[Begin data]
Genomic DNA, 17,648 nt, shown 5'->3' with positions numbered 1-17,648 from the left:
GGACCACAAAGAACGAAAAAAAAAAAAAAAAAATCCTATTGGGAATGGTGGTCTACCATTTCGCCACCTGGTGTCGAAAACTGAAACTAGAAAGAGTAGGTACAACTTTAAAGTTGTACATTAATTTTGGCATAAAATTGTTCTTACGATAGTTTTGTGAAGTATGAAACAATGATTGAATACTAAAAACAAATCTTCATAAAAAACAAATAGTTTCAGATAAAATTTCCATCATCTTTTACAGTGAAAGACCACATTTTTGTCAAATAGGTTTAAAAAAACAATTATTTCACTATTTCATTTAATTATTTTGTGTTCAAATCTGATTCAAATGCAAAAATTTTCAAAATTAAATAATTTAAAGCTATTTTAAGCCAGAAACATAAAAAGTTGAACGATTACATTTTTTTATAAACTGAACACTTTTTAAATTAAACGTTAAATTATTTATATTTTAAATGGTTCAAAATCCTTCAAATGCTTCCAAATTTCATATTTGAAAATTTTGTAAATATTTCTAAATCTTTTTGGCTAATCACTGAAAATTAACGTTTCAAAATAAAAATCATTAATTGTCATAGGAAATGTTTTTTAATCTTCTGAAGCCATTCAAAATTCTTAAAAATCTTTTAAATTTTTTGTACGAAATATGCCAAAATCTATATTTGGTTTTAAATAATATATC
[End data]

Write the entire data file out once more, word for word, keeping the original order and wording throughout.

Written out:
Genomic DNA, 17,648 nt, shown 5'->3' with positions numbered 1-17,648 from the left:
GGACCACAAAGAACGAAAAAAAAAAAAAAAAAATCCTATTGGGAATGGTGGTCTACCATTTCGCCACCTGGTGTCGAAAACTGAAACTAGAAAGAGTAGGTACAACTTTAAAGTTGTACATTAATTTTGGCATAAAATTGTTCTTACGATAGTTTTGTGAAGTATGAAACAATGATTGAATACTAAAAACAAATCTTCATAAAAAACAAATAGTTTCAGATAAAATTTCCATCATCTTTTACAGTGAAAGACCACATTTTTGTCAAATAGGTTTAAAAAAACAATTATTTCACTATTTCATTTAATTATTTTGTGTTCAAATCTGATTCAAATGCAAAAATTTTCAAAATTAAATAATTTAAAGCTATTTTAAGCCAGAAACATAAAAAGTTGAACGATTACATTTTTTTATAAACTGAACACTTTTTAAATTAAACGTTAAATTATTTATATTTTAAATGGTTCAAAATCCTTCAAATGCTTCCAAATTTCATATTTGAAAATTTTGTAAATATTTCTAAATCTTTTTGGCTAATCACTGAAAATTAACGTTTCAAAATAAAAATCATTAATTGTCATAGGAAATGTTTTTTAATCTTCTGAAGCCATTCAAAATTCTTAAAAATCTTTTAAATTTTTTGTACGAAATATGCCAAAATCTATATTTGGTTTTAAATAATATATC